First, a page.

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Wednesday, 8th November 2017 at 10:29amA new look for 4

In time to coincide with last week’s Great British Bake Off final, Channel 4 has released its latest rebrand with a series of pretty and slightly political stings.

The channel’s famous masthead number four has undergone numerous transformations over the years, with 2017’s offering creating an enormous metal digit that wanders the UK  in short clips directed by Dougal Wilson of Blink.

From joining in a street football match on a quaintly English terraced street to helping a group of migrants reach the white cliffs of Dover, the outsize logo clearly embodies and exudes the brand’s youthful, liberal, edgy character.

‘Our new idents couldn’t be more Channel 4,’ says Alice Tnge, head of 4Creative, ‘They celebrate inclusion, diversity, youth and the channel’s big, noisy, alternative voice.’

You can watch the shorts below. What do you think of the channel’s new ident?

 

Wednesday, 8th November 2017 at 10:12amGirl Power

To launch a new line of workout trousers, Nike Pants Studio has commissioned female artists to express their love for fitness through their art.

The female-only creative brief drew in a widely varying range of styles and approaches; London-based neon artist Eve de Haan using her signature fluorescent pink letter to spell ‘power is power’, Jessie Cave’s charmingly childish and colourful sketch injects a little fun into the series and Joey Yu portrays a vibrant, energy-filled netball game.

Every artwork exudes a powerful message, from Nicole Chui’s photography and embroidery piece headlined ‘dare’ to the scarlet boxing gloves in Rose Waterson’‘s elegant pencil drawing.

The artists were chosen for their up-and-coming position in the creative world as well as their enduring love for sport, whether that’s dance, a hobby of Nicole Chui’s for over a decade, or Jessie Cave’s love of cycling, to bring their genuine passion for their art and their sport. And the results are nothing short of charming.

You can see the artworks commissioned in full here.

Car manufacturers Lexus have placed their brand amongst some of the greatest artworks ever created, in a campaign that gives everyday life a touch of fantastic artistry.

Lexus’ new campaign, ‘The Art of Standing Out’ spans TV, print, digital and social media. It is breathtakingly simplistic and cleverly creates a space where the new vehicle design can be placed alongside the likes of Van Gogh, Vermeer and Koons as a stand-out piece of art.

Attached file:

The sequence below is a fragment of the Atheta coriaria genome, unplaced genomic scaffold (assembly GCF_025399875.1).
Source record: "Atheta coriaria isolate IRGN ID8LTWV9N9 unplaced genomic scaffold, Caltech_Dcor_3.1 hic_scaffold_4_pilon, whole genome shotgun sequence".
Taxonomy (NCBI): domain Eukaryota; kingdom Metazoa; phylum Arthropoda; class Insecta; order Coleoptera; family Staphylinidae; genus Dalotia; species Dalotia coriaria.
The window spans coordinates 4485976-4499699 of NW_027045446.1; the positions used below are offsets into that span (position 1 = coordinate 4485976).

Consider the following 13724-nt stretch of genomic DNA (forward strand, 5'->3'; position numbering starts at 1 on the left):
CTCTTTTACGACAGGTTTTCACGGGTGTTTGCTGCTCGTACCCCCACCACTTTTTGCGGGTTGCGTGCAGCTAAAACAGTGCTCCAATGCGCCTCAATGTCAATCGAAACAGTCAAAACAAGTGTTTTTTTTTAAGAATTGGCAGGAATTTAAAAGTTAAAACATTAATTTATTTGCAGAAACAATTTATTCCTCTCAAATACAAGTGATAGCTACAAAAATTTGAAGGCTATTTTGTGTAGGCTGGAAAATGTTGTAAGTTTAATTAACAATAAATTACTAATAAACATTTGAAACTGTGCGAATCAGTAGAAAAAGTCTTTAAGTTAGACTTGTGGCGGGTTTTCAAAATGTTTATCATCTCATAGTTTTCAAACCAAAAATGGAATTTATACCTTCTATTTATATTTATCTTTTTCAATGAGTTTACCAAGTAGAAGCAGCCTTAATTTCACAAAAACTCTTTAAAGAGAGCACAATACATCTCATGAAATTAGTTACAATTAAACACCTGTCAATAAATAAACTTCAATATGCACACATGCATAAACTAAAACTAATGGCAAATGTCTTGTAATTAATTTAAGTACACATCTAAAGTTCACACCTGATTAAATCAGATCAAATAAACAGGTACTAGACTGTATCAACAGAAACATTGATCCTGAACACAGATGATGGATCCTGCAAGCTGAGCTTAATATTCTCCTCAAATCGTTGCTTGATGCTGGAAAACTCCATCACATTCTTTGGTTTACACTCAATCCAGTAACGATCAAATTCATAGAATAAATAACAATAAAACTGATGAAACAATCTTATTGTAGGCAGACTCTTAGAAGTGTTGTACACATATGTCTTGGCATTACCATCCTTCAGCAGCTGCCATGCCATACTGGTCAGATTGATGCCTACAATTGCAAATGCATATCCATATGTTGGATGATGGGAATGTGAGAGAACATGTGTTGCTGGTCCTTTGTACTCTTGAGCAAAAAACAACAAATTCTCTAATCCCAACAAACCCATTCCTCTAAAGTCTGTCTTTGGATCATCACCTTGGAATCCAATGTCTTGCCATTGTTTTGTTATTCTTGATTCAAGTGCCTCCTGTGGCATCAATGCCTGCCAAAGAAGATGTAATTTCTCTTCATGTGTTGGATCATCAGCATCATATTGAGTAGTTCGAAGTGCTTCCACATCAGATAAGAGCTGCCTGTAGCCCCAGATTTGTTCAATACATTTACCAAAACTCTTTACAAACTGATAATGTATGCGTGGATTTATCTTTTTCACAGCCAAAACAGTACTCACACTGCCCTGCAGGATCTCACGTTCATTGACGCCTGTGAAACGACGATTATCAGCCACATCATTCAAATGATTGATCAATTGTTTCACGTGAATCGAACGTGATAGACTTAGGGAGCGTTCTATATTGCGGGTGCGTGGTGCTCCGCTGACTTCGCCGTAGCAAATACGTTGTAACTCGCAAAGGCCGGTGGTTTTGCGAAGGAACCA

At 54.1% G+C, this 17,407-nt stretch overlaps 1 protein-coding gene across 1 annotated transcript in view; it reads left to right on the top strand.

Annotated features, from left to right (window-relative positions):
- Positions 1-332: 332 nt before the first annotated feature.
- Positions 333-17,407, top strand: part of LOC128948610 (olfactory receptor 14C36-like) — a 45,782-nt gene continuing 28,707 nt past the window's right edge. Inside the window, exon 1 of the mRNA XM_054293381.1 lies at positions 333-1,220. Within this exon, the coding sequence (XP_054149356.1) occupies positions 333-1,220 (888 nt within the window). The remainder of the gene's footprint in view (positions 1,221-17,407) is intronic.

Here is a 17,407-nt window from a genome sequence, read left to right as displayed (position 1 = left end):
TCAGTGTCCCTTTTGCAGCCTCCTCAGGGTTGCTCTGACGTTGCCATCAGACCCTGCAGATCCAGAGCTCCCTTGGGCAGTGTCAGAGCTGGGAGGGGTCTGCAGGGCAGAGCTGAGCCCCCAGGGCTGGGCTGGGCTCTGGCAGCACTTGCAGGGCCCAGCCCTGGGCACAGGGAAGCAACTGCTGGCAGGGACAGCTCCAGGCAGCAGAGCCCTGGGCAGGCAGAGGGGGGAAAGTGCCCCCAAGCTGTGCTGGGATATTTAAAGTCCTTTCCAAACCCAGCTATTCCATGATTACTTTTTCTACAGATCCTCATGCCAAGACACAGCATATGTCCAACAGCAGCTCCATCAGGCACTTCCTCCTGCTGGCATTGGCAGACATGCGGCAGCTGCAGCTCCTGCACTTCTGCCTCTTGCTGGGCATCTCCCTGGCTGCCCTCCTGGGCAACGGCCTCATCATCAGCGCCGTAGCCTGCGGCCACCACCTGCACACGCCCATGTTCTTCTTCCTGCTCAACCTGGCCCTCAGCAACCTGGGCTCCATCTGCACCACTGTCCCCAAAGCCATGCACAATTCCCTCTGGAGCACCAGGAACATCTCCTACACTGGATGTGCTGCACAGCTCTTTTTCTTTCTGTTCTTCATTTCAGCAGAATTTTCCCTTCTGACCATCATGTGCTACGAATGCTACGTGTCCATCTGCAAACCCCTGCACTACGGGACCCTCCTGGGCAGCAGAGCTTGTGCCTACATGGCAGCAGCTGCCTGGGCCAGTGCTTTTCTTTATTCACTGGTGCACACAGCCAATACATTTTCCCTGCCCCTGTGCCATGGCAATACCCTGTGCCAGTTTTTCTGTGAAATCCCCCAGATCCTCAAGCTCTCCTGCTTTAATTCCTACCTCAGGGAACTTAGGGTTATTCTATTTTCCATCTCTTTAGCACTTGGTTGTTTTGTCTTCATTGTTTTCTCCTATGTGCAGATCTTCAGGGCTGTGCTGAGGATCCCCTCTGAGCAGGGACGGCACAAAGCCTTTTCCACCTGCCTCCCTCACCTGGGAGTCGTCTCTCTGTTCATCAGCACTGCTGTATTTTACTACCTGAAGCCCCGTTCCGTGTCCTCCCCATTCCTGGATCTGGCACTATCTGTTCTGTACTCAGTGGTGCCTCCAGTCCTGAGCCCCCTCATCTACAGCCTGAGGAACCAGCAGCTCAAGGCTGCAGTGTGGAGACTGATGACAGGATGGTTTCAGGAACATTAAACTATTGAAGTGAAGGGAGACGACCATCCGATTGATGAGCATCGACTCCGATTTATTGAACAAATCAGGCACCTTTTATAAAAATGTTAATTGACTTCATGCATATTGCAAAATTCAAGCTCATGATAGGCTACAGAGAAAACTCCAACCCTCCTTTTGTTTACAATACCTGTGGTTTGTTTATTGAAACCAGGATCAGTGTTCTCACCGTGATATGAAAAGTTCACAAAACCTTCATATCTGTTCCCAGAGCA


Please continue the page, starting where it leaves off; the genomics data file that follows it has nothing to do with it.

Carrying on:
Micky Tudor, creative director at CHI&Partners, said: ‘As Lexus is famed for its exquisite design credentials, we felt it would be fitting to pay homage to some of the world’s greatest works of art in this new campaign for the new NX.’

See the new work of art below or to read more about this campaign, click here.

To fight the peer pressure many young people feel to keep drinking on a night out – sometimes against their will – Uber has teamed up with Drinkwise for a safe solution.

Have you ever been on a night out and realised one of your friends has disappeared without a trace? Dubbed as ‘ghosting’, this often worrying (and always unsafe) way of leaving a night out is all too common amongst young people amidst today’s binge-drinking culture.

To crack down on ghosting and keep revellers safe, Uber Australia has teamed up with alcohol awareness nonprofit Drinkwise to introduce a new ‘ghosting mode’ without the risk.

After sneaking off, the Uber app sends a customised message to the customer’s friends to let them know they’re safely en route to home.

The smart feature will be available on Friday and Saturday nights for the next six weeks, ensuring those who don’t fancy staying out til 6am don’t have to make it home alone.

Click here to see more about this campaign.

The regeneration of Hastings Pier in East Sussex has been given the industry seal of approval as it’s named the winner of the 2017 RIBA Stirling Prize.

The Stirling Prize is awarded by RIBA to celebrate the building that has made the most notable contribution to British architecture in the previous year, with past winners including Peckham Library in south-east London and the Scottish parliament building in Edinburgh.

Forget Victorians strolling along the seafront with parasols; London-based architects de Rijke Marsh Morgan have shone a new light on Hastings’ tragically fire-damaged pier and simultaneously reinvented the idea of the traditional pier itself.

Tasked with rebuilding the dilapidated structure recently acquired by Hastings County Council, dRMM scrapped the old-fashioned Victorian design and worked to create a spacious, community-focussed space that blended a breathtaking view, gorgeous seaside location and a hub for the up-and-coming town.